The Enduring Brilliance of Elizabeth’s Percentage System

April 3, 2018

I have been catching up on some small projects recently, things that I promised my family some time ago…a jumper darn, a uniform repair and a wee jumper for a beloved doll.

Winter is coming and even plastic bodies feel the cold apparently. Our Dear Girl really really wanted a jumper for her doll companion. It was to be a jumper not a cardigan, snuggly and big enough to go over her other clothes. These were my instructions.

With approval, I picked out a lime coloured merino sportsweight in left over from a Ferris cardigan for Our Dear Girl.  Whilst I have no doubt, that there are many patterns out there for 19 inch doll sweaters, I didn’t fancy trawling through Ravelry or Pinterest to find them. Instead I turned to Elizabeth Zimmerman’s extraordinary gift to knitters: her EPS (Elizabeth’s Percentage System). If you don’t know about the EPS, it is a simple system that allows you to create a sweater to fit any sized person based on a series of percentages relating to the chest measurement.  The system is fully documented in her books Knitting without Tears (1973) and The Opinionated Knitter (2005).

It is a system that frees the knitter from reliance on patterns, making us autonomous makers (should we wish to be so). It was a revolutionary unvention when it was conceived of in the early seventies and remains a truly radical concept now amidst the current culture of hyper-consumption of knitting designs.

Based on the chest measurement and my gauge, I calculated that I needed 80 stitches for the body. From then on, the EPS is able to provide me with the number of stitches I need to cast on the sleeves, the stitches I need to increase to for the forearm and how many stitches to cast off for the underarms and all sorts of other useful bits of information. The sweater is knit in the round, bottom up, the sleeves are united with the body at the under arms and decreases every other round form the raglan shaping.

The EPS continues to delight and thrill me. There is nothing quite like a bit of DIY in the knitting department.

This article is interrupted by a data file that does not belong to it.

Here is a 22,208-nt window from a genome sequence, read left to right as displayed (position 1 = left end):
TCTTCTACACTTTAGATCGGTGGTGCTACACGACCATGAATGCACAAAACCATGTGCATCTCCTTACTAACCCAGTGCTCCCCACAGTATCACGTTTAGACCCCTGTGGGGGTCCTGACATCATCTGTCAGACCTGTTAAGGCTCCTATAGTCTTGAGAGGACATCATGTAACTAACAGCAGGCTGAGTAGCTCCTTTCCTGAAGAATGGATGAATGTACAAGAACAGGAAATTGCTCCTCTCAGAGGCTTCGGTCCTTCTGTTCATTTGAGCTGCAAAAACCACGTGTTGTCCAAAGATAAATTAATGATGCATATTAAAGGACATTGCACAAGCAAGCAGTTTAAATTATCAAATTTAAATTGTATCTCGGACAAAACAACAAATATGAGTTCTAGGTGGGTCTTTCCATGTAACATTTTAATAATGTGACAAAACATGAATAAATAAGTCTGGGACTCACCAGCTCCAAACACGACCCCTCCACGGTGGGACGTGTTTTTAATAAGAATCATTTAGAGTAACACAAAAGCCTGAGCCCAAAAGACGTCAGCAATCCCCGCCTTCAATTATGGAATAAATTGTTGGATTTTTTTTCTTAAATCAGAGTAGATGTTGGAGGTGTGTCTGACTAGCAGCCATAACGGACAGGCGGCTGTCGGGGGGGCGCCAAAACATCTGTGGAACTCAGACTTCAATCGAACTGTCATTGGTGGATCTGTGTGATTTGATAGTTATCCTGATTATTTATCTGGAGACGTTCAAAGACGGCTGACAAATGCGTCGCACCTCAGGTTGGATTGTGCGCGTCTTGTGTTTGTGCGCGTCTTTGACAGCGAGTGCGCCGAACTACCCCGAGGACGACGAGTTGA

Only registered users can comment.

  1. Glorious! And yes–what a truly liberating experience it was to encounter the percentage system and from there design my own first hand knit jumper. It made knitting jumpers from hand spun yarn seem immediately viable. I, too, remain indebted to EZ.

  2. I need to try this for a Weasley sweater some day. I feel like, although I’m getting more adventurous with knitting, I won’t have really hit a home run as a thinking knitter until I’ve made something with EPS. 🙂

  3. Alas for my rubbish maths ability! Oh the times I drifted away on flights of fancy while my maths teacher droned on and on. I always used to say “when am I ever going to need to use this?” If only he had pointed out one single practical application my ears might have pricked up! Well, I think I might have to revisit percentages! Jane could do better if she would just apply herself. I hear you!

  4. Brilliant! Happy is the owner of the beloved doll too.

    Hyper consumption of knitting patterns I can very well relate to. I have resorted to my old Rowan books and some vintage Penny Straker as Ravelry has my head in a spin. I cannot keep up with the new knitting magazines beautiful though they are and am unable to afford them anyway. I am aspiring to a Marie Wallin fairisle cardigan though.

    Lovely work ….

  5. Yes, yes, yes!! Oh, she was such a gift to the knitters’ world. I couldn’t agree more with everything you wrote, especially consumerism with knitting patterns (although I do like to support Australian & NZ designers and purchase theirs, even if I know I won’t knit it!).

    I knitted the “foxes” jumper for my son, a yoke sweater based on her EPS and also her mysterious formula for the yoke, doubling the decreases as I moved along the radius to the centre. Just brilliant! Thanks for another engaging piece x

  6. A very lovely little sweater it is! I used EZ system to knit a pullover for my husband and it worked perfectly. Her books all have a wealth of information for the novice to the experienced knitter.

  7. I have to say this, you’re a great mum to knit this for your young’un. And Elizabeth Zimmerman is a Goddess to me! I haven’t knit anything using the percentage system but I have a cardigan in my mind that might become a first project. Eek – steeking?

  8. I am with Lydia…….wherever she is 🙂 Rubbish math skills is right. EPS or the Bakers % for bread……I applaud you. Lovely sweater. She and the dolly should be very happy!

Leave a Reply

Your email address will not be published. Required fields are marked *